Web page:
WATERVILLE — Backlash over an event featuring a drag queen reading to children at a local bookstore has drawn some patrons of the store and local residents to organize a counterprotest in support of the Children’s Book Cellar.

Ellen Richmond, owner of the Children’s Book Cellar in Waterville, in her shop Monday, said she wants “to educate people about other lifestyles.” Chuck Locke, whose drag name is Valerie Honeywell, will read there during the Waterville Pride celebration on June 1. Morning Sentinel photo by David Leaming

“I just thought if they’re going to speak their minds, we should be there to demonstrate our support and not let them capture all the attention,” said Waterville resident Elizabeth Leonard, who set up a Facebook page calling for a counterprotest after reading about the protest planned against the store’s Drag Queen Story Hour in the Morning Sentinel. “I think there’s massive support for the store and for LGBT pride, but we need to express it.”

Leonard’s event, “Support the Children’s Book Cellar, a welcoming place!” is planned for 10:45 a.m. June 1 at the Children’s Book Cellar on Main Street.

A protest, called An End to Child Indoctrination at the Cellar Bookstore, is planned for 10 a.m. June 1 and was organized by opponents of the event.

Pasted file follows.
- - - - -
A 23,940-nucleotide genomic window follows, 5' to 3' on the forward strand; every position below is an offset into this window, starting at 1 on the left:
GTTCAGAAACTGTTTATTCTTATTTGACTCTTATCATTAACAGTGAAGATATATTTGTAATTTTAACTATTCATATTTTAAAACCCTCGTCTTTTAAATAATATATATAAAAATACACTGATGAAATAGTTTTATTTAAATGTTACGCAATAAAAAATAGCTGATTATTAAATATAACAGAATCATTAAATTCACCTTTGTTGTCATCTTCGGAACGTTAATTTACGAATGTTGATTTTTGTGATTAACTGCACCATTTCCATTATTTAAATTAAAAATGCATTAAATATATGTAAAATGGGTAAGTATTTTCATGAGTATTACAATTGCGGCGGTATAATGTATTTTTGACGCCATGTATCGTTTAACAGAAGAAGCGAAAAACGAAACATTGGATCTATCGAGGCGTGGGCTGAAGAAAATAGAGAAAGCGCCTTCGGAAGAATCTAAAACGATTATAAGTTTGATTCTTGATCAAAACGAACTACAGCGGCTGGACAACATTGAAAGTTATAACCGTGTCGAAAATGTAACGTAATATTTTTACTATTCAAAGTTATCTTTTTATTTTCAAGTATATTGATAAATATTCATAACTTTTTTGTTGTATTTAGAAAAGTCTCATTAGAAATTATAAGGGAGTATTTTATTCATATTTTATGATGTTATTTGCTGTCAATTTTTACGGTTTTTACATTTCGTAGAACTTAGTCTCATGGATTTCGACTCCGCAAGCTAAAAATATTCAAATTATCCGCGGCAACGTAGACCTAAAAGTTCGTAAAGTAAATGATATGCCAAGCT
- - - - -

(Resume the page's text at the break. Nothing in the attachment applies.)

On Monday, Ellen Richmond, owner of the children’s bookstore, said outrage over the event blew up on social media, including a post and comments by Waterville Mayor Nick Isgro against the event and a thread of comments on the Facebook page Maine Conservative Grassroots.

The Drag Queen Story Hour, which is scheduled for 11 a.m. June 1, is billed as featuring a story hour with drag queen Valerie Honeywell, followed by an arts and crafts activity.

Richmond said she organized the event as part of the 2019 Central Maine Pride Festival as a way of embracing diversity and inclusion at the store. She was inspired by a booksellers’ conference she attended where the concept of a drag queen story hour was talked about and modeled.

“I’m not going to back down, because I know I’m right,” she said.

Richmond said she was continuing to receive some negative feedback about the event Tuesday, but it was outpaced by support for the store.

“Lots of people have said to me, ‘We’re proud of you’ and ‘Thank you’ and ‘Stay the course,'” she said. “I said I’m not going to change my plans for some outspoken haters.”

Leonard said she has notified the Waterville Police Department about the event and plans to get a permit for the counterprotest.

“To me the best way to respond to speech I disagree with is to express myself in a peaceful, respectful way,” Leonard said. “I feel strongly this is a lovely event and a wonderful store, and we should support the store, the owner and the LGBT community in our midst.”

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